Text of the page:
HIMSS launching mobile health subgroup, mHIMSS

By Neil Versel
10:56 am

Edna_BooneWith mobile healthcare growing as rapidly as it has, it was only a matter of time before the largest health IT trade group refined its efforts in this segment. That time is now.

The Healthcare Information and Management Systems Society (HIMSS) is in the process of launching mHIMSS, its mobile initiative. mHIMSS began taking individual registrations among current HIMSS members on Nov. 2 and will start signing up corporate members Dec. 5, according to mHIMSS Senior Director Edna Boone. The subgroup's website, www.mhimss.org, will go live in just over a week.

"Our goal is to equip our members to harness the power of mobile," Boone tells MobiHealthNews.

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mHIMSS mostly will be limited to HIMSS members, though some white papers, news and other resources will be made available to the general public, Boone says. A mobile app is in development, too.

The initiative has about 15-20 projects in the works, according to Boone, including a privacy-security toolkit specific to mobile and wireless technologies. The 2012 HIMSS annual conference, set for Feb. 20-24 in Las Vegas will, for the first time, feature a formal educational track on mobile health. Expect to see a "mobile knowledge center" on the show floor, where attendees can meet experts in mobile and wireless privacy, security, IT infrastructure and workflow.

Once again, the HIT X.0: Beyond the Edge subconference will showcase some emerging mobile technologies, too.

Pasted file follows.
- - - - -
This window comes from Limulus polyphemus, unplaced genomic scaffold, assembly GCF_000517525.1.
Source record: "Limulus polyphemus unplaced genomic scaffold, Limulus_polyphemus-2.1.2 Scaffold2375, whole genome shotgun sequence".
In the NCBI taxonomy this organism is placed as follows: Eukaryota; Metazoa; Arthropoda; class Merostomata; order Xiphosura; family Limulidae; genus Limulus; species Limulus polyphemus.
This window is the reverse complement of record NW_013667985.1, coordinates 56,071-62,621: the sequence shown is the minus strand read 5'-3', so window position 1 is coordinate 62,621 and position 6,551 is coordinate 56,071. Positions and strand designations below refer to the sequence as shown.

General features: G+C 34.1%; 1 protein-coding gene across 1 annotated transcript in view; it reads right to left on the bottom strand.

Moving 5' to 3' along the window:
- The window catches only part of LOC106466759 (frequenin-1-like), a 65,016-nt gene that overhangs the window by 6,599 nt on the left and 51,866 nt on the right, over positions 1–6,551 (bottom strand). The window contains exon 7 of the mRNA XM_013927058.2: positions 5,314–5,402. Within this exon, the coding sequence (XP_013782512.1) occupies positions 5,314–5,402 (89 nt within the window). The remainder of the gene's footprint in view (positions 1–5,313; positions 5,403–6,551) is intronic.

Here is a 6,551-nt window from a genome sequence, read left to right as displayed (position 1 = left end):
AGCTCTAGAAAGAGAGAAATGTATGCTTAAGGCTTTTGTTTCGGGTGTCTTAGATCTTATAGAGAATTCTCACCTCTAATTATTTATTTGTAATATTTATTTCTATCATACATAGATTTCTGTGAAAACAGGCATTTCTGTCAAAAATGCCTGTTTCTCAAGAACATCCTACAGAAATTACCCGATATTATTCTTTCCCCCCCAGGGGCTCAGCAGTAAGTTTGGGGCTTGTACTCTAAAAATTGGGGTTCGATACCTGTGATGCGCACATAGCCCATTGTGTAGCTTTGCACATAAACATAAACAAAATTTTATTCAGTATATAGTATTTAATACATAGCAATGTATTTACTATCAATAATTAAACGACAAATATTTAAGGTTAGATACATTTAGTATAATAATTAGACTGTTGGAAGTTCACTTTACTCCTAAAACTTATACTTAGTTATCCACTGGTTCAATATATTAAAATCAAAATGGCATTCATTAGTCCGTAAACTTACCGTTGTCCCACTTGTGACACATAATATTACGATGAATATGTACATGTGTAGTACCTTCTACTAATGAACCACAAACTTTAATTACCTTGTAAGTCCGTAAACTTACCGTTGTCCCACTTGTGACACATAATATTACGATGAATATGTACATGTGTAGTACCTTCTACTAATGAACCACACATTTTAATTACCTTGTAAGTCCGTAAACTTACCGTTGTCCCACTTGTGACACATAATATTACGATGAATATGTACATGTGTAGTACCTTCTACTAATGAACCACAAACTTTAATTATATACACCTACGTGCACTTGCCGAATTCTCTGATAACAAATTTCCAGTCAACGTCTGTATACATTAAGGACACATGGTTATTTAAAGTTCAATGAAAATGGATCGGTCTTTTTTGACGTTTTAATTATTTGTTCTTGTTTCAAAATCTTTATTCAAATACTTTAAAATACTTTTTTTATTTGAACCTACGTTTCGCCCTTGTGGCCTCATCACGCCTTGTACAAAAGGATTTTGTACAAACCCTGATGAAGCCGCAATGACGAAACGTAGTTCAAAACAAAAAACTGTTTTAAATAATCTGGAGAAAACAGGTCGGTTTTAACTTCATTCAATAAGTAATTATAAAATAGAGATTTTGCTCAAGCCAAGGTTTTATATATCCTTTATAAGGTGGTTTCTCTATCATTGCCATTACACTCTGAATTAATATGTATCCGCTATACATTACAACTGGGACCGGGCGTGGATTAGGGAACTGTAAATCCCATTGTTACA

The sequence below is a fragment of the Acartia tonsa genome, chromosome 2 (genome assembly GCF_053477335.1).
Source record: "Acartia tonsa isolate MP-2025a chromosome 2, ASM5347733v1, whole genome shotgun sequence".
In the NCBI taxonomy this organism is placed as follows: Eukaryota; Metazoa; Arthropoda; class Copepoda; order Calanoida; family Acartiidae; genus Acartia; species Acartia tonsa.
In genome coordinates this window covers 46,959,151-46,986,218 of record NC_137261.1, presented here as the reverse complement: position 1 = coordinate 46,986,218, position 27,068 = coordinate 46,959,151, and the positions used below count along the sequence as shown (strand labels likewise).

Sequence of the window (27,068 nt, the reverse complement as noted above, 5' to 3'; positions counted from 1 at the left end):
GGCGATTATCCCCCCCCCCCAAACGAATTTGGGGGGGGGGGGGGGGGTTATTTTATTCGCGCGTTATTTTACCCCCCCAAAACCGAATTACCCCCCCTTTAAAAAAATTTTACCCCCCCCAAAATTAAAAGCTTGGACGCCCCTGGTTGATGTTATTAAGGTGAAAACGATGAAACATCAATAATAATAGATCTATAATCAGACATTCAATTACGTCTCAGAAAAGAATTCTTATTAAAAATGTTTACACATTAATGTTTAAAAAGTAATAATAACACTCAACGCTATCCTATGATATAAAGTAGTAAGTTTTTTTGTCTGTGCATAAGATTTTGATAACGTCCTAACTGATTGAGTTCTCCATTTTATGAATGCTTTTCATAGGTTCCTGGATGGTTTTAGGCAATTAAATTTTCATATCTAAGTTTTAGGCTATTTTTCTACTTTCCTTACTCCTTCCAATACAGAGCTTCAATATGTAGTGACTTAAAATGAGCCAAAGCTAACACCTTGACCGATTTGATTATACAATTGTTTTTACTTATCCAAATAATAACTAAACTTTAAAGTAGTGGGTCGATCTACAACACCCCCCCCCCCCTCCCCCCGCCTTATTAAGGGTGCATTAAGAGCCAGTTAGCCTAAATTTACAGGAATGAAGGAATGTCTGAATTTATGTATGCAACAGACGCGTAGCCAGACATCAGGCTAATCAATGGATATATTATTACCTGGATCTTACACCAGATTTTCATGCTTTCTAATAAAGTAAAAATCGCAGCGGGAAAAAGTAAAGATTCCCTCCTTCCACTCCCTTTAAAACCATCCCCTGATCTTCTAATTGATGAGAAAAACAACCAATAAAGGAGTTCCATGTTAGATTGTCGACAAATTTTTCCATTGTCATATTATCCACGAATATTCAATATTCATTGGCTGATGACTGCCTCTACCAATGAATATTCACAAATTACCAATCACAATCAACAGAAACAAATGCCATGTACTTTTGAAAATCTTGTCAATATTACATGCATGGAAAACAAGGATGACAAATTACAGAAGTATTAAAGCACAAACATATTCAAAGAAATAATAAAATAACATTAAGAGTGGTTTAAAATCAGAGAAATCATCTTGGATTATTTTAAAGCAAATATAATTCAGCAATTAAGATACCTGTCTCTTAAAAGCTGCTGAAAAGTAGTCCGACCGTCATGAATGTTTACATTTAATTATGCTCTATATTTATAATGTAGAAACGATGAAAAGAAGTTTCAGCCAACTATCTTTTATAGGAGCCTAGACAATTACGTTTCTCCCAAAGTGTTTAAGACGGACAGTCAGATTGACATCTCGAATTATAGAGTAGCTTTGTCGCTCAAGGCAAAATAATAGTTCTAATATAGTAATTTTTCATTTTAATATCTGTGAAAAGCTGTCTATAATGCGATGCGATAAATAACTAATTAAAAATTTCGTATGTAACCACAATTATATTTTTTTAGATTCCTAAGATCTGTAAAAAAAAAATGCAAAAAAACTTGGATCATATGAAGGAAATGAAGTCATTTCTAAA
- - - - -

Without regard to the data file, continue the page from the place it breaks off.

Next month, mHIMSS will name an advisory council to help engage various healthcare stakeholders. Boone, one of two HIMSS employees working full-time on mHIMSS, is making a point to assure that payers are involved, since the insurance industry has tended to be the missing piece in discussions about the financial viability of mobile healthcare technologies. The goal is to develop strategies for influencing healthcare policy as it relates to mobile and wireless.

"Technology has outpaced policy," Boone notes. She says HIMSS already has had discussions with the Centers for Medicare and Medicaid Services about how m-health can help reduce costs and improve outcomes for Medicare patients and has met with the Federal Communications Commission and the Food & Drug Administration about those two agencies' joint effort to create workable regulations for mobile devices.

Boone notes that HIMSS has an organizational goal of harnessing technology to transform healthcare, and mobility is about as transformative as it gets. "We've never really seen the kind of adoption rate as we've seen with mobile healthcare," she says.

Boone is aware of the large number of groups claiming to represent the mobile and wireless health industry, including the American Telemedicine Association, mHealth Alliance, mHealth Initiative, Wireless-Life Sciences Alliance, Continua Health Alliance and the planned Mobile Health Association. She says those organizations tend to have a narrow focus around specific constituencies or types of projects. "We see mHIMSS as an umbrella group" that will collaborate with those others and fill in any gaps, Boone says.

"I still don't think there's a group out there that's meeting provider needs."

HIMSS actually is one of the sponsors of the upcoming mHealth Summit, put on in part by the globally focused mHealth Alliance. mHIMSS will have a presence at that event, which will take place Dec. 5-7 in National Harbor, Md.


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